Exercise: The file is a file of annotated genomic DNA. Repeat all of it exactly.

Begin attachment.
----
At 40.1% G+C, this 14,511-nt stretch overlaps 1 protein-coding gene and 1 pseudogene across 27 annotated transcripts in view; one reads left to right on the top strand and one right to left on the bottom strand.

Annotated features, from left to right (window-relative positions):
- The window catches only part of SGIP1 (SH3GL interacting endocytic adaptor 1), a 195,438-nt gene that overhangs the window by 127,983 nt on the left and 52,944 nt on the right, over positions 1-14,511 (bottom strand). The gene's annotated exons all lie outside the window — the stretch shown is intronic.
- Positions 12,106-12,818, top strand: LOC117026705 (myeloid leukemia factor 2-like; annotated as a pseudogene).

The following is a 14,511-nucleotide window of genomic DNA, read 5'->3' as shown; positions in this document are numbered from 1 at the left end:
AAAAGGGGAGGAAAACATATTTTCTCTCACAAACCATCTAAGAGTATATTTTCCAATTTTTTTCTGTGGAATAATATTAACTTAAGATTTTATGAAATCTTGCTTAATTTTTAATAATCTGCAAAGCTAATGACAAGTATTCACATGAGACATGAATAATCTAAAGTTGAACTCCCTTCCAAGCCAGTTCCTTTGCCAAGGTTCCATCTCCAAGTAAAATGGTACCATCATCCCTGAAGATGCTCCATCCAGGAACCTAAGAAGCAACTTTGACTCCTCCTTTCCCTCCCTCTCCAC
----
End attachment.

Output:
At 40.1% G+C, this 14,511-nt stretch overlaps 1 protein-coding gene and 1 pseudogene across 27 annotated transcripts in view; one reads left to right on the top strand and one right to left on the bottom strand.

Annotated features, from left to right (window-relative positions):
- The window catches only part of SGIP1 (SH3GL interacting endocytic adaptor 1), a 195,438-nt gene that overhangs the window by 127,983 nt on the left and 52,944 nt on the right, over positions 1-14,511 (bottom strand). The gene's annotated exons all lie outside the window — the stretch shown is intronic.
- Positions 12,106-12,818, top strand: LOC117026705 (myeloid leukemia factor 2-like; annotated as a pseudogene).

The following is a 14,511-nucleotide window of genomic DNA, read 5'->3' as shown; positions in this document are numbered from 1 at the left end:
AAAAGGGGAGGAAAACATATTTTCTCTCACAAACCATCTAAGAGTATATTTTCCAATTTTTTTCTGTGGAATAATATTAACTTAAGATTTTATGAAATCTTGCTTAATTTTTAATAATCTGCAAAGCTAATGACAAGTATTCACATGAGACATGAATAATCTAAAGTTGAACTCCCTTCCAAGCCAGTTCCTTTGCCAAGGTTCCATCTCCAAGTAAAATGGTACCATCATCCCTGAAGATGCTCCATCCAGGAACCTAAGAAGCAACTTTGACTCCTCCTTTCCCTCCCTCTCCAC